Accepted answer

when you apply where/select to temp, you're not just getting a single result (there could be more than one result matching where item.glassesid==glassid, the compiler cannot be sure) so it does not return a single object instance of glasses but an ienumerable<glasses>. simplified, think that you get a list<glasses> back and you need to extract the actual object from the list before using its properties.

if you definitely know there's at most only one result returned, you can use singleordefault() which returns the glasses instance in the ienumerable or null if it's empty, or single() which returns the glasses instance in the ienumerable and throws an error if there isn't one. both throw an exception if there is more than one result.

using first() or firstordefault() would mean that if you accidentally get more than one result, you'll in this case get the first one, a random one. perhaps not a good thing for an "itemtodelete", you'd probably want to know if your assumption is wrong.


as the first() will give only a single item. so the compiler is giving intellisense for it. as the 1st version is ienumerable<glasses> so it has collection of objects. you need to iterate it.

 var itemtodelete = (from item in temp
                       where item.glassesid==glassid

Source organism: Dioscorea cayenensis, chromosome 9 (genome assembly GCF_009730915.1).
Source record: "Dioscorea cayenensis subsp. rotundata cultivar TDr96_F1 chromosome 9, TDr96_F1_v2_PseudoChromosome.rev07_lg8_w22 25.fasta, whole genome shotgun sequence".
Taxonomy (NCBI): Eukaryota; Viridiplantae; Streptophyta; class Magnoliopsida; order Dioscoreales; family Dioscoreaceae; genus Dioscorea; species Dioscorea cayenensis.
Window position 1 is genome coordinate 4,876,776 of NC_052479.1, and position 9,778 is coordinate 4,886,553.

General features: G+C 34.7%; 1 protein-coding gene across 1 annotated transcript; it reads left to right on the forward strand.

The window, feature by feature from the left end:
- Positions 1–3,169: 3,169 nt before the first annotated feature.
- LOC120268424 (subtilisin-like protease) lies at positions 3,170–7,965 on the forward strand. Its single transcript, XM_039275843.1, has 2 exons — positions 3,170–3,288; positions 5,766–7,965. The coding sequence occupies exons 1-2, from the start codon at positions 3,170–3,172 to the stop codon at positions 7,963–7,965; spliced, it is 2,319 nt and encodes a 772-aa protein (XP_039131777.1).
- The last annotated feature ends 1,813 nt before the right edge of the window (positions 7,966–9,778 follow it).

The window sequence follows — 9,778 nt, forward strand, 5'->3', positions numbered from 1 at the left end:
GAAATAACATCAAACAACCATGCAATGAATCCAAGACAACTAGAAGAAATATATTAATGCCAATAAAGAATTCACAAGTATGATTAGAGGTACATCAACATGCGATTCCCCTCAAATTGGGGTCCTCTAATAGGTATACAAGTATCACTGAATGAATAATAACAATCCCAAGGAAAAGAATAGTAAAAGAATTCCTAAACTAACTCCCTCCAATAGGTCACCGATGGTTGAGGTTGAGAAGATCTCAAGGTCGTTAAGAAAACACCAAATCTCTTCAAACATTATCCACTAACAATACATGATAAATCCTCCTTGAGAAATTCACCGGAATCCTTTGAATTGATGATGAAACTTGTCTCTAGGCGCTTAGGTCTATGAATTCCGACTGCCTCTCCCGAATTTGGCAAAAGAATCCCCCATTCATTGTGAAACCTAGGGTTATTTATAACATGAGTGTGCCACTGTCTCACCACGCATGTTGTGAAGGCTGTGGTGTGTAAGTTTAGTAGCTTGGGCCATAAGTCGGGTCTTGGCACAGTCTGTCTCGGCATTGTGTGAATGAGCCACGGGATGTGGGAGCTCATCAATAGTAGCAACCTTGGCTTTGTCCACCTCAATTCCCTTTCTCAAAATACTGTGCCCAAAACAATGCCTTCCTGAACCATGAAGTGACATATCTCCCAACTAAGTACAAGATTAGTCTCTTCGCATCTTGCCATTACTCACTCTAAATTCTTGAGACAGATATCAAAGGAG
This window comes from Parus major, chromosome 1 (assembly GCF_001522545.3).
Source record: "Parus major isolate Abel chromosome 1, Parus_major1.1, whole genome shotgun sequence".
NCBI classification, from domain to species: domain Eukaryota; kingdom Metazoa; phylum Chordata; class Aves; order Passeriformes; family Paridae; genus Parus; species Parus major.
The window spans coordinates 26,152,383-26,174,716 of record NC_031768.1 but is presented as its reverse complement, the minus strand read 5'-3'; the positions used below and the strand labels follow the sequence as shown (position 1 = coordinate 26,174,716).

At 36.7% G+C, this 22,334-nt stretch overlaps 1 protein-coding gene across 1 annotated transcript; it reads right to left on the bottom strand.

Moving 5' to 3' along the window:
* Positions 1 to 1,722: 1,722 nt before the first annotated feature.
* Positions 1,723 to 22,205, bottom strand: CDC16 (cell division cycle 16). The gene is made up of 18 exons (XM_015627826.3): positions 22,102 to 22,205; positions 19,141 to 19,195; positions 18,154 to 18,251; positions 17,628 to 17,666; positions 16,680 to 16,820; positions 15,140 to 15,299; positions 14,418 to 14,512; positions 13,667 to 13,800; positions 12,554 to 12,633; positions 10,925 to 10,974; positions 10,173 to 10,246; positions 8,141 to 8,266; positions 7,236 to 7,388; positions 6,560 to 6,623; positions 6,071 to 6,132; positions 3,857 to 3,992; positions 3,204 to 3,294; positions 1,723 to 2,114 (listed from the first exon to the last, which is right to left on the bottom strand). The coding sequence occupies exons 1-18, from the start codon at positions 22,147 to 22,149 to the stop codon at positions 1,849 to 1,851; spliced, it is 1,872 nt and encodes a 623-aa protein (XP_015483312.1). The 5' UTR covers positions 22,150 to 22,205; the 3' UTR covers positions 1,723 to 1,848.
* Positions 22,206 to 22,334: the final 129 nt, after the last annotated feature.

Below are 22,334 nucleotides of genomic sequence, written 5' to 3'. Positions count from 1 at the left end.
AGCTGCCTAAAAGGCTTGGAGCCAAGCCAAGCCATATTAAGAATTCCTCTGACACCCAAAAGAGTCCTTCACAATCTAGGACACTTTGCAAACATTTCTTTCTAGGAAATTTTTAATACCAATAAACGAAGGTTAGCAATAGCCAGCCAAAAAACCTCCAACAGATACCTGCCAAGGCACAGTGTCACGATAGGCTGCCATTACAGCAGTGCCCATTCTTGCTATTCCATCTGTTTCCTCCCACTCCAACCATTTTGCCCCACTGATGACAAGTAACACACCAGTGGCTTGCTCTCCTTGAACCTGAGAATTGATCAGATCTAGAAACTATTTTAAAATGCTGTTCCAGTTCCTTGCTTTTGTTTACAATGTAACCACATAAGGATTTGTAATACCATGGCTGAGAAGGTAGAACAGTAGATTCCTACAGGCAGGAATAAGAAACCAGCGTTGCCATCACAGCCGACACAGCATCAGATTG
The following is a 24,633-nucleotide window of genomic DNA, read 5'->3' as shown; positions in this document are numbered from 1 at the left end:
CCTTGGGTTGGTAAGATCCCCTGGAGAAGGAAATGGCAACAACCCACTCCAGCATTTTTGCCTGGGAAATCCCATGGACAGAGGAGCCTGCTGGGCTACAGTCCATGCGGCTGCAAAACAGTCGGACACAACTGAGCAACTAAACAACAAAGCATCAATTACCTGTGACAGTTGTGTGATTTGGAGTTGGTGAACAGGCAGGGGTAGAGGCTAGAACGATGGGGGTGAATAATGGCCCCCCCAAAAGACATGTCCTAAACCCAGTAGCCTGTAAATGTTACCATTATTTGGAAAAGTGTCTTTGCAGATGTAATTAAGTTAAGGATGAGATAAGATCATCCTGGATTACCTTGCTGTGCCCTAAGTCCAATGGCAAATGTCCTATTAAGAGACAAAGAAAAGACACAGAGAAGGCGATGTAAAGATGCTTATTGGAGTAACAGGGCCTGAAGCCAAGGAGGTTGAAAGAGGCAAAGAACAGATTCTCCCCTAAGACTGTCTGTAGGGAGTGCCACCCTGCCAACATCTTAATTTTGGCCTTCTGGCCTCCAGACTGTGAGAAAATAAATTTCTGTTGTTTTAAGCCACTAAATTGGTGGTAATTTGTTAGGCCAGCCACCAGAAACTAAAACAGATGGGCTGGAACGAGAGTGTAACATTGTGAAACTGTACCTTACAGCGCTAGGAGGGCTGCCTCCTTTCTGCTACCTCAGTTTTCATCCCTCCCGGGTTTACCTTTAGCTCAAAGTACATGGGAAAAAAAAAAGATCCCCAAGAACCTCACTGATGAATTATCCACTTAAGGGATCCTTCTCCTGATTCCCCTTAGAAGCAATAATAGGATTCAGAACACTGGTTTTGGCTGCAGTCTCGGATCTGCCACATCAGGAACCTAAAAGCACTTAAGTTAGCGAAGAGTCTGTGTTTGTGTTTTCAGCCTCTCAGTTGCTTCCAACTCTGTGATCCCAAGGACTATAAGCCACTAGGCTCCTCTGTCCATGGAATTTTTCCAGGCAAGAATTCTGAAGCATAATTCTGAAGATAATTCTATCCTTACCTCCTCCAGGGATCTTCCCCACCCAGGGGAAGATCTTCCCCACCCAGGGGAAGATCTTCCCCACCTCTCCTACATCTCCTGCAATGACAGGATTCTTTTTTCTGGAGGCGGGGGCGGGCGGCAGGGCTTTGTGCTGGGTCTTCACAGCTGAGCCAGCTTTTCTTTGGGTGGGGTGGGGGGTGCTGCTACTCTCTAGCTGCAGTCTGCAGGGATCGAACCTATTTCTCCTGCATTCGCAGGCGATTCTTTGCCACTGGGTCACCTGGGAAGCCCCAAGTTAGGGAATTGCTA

select item);     

foreach(var i in itemtodelete )
   i.someproperty // do some thing with i ;


because your first version is a collection of glasses, not a glasses object itself. first() or firstordefault() return a single instance of glasses, thus the properties are available.


linq queries always produce a seqence of items, of type ienumerable<glasses> in your case. even if there is only one element in the sequence, it is still a sequence. the sequence itself can only be enumerated, it does not have any other properties. to get at the elements' properties you first have to extract an element. that's exactly what first() does. it returns the first element of the sequence.

if your query always should produce exactly one item and any other result is an error you should use single() instead of first(). if zero or one elements are acceptable you can use singleordefault() and check the result for null.


btw, you can hover over var in visual studio to see the type of an expression.

in this case, itemtodelete is an ienumerable<glasses> of glasses in temp with a glassesid of glassid. assuming your glassesid is actually unique in temp, it will only have one item which you can extract with .single() or .singleordefault().

edit: as others have pointed out, .single(), not .first() is the right method to use if you want to check for exactly one item.

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